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2014 NFL Draft: Buffalo Bulls Draft History

Between 1952 and 1963, UB started sending players into the NFL, culminating with Gerry Philbin's 33rd overall selection in the 1963 NFL Draft. After a 34-year drought, the new Bulls have sent more and more Bulls to the NFL over the last 17 years culminating with Khalil Mack, who will become the highest draft pick in school history.

Joe Robbins

All eyes are on Mack, however UB's all-time leading running back, Branden Oliver and one of the best wide receivers in UB history, Alex Neutz will be considered in the later rounds of the draft. UB has been successful at putting defensive backs into NFL camps, and with impressive numbers at their pro days, Derek Brim and Najja Johnson may hear their names called as well. But first, a look back at UB's draft history.

Les Molnar was the first UB NFL draft pick selected 206th overall in 1952. Molnar never got the chance to play in New York, the Yanks moved to Dallas to become the Texans.

In 1957, Frank Woidzik became the 2nd UB player drafted, 44th overall to the Los Angeles Rams. He would be considered a bust in today's world, he was waived by the Rams in September of his rookie season.

After the legendary 1958 team won the Lambert Cup, UB Co-Captain Lou Reale was drafted by the New York Giants. Reale would never play for the Giants and instead enlisted in the Army. Reale returned to football as a Buffalo Bill in 1961.

In 1963, Gerry Philbin was drafted 19th overall in the AFL draft by the New York Jets and two days later drafted 33rd overall by the Lions in the NFL draft. Philbin wisely chose the Jets where he played an integral part in the Jets' shocking Super Bowl III win. In 1970, Philbin was named as the defensive end on the AFL All-Time Team.

UB football diminished then disappeared, and returned at the D-3 level. In the early 1990's, UB began to push towards playing football at the highest level again. The fruits of that effort came in 1997, when UB broke a 34 year draft drought with big Ed Ellis. Ellis was drafted 125th overall by Pete Carroll's New England Patriots in 1997. Ellis was a role player for the Patriots, with the Dragons of the World League, with Washington and San Diego. His enduring impact is a field goal block against the Buffalo Bills that ensured victory for Doug Flutie and the Chargers in Flutie's first game after being cut by the Bills in 2001.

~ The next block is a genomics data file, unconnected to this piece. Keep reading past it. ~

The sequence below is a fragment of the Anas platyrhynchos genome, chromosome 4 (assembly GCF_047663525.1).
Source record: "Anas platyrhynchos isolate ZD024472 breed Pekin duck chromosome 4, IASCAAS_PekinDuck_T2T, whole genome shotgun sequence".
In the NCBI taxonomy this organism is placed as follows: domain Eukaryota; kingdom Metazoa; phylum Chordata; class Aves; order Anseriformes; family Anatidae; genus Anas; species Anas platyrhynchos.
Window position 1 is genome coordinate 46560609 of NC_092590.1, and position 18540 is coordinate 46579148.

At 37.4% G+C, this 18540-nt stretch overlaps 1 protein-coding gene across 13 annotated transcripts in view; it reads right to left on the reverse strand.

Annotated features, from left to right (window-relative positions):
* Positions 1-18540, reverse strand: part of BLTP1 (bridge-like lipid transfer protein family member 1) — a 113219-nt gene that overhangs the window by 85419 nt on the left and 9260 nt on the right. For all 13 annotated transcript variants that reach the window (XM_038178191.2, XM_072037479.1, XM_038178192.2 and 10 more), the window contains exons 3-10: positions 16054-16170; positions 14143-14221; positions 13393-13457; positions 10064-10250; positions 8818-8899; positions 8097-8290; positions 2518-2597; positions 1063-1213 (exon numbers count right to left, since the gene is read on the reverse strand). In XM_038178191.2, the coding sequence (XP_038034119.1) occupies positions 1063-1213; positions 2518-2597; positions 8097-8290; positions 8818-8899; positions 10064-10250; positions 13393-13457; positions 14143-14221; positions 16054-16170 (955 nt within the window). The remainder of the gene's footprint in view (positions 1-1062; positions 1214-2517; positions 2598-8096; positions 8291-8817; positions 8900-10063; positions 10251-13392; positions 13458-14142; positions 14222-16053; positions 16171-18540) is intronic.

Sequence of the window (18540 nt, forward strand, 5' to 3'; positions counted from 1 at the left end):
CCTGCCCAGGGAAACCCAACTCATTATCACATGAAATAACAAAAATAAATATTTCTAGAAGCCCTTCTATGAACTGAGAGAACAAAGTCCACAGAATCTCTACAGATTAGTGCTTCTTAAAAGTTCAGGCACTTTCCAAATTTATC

In 2000, the greatest receiver in UB history became the first Bull drafted by the NFL Bills (RB Willie Evans was drafted by the AFL Bulls). Haddad was drafted 233rd overall, and played special teams for the Bills, and Colts. As a receiver, Haddad excelled for Frankfurt in the World League, scoring a touchdown in World Bowl XII.

For the first time in UB history, two players were drafted in 2008. Trevor Scott was drafted by the Raiders 193rd overall and Jamey Richard was drafted 236th overall by the Colts. Trevor currently a Bear, sacked a bunch of star Quarterbacks, while Jamey Richard was on the Colts Super Bowl team (that lost to New Orleans) and scored the first regular season NFL touchdown in UB Alumni history.

This decade, James Starks, lost his Senior year to injury, falling to the 193rd overall pick to Green Bay in 2010. No complaints however, as Starks led the Packers in the 2011 Playoffs, started Super Bowl XLV and became the UB's 2nd Super Bowl Champion.

Josh Thomas was drafted by his hometown team the Dallas Cowboys 143rd overall, but cut after camp. Thomas was signed by Carolina, where former UB defensive back coach Matt House was an assistant. Thomas has played 38 games in 3 years for the Panthers.

Finally, Steven Means was drafted last year 147th overall by the Buccaneers. Means made 5 tackles in 10 games played in 2013.

2014 will always be know as the year Khalil Mack was drafted, a culmination of twenty years of work to get Buffalo back to the highest level of football. It will be a testament to Turner Gill, the man who jump started the UB program and a testament to Jeff Quinn, the man who continually pushes the Bulls forward. It is a beacon of hope for the Bulls and all mid-majors, that one-star prospect, that obscure name, the walk-on, just may be the next Khalil Mack.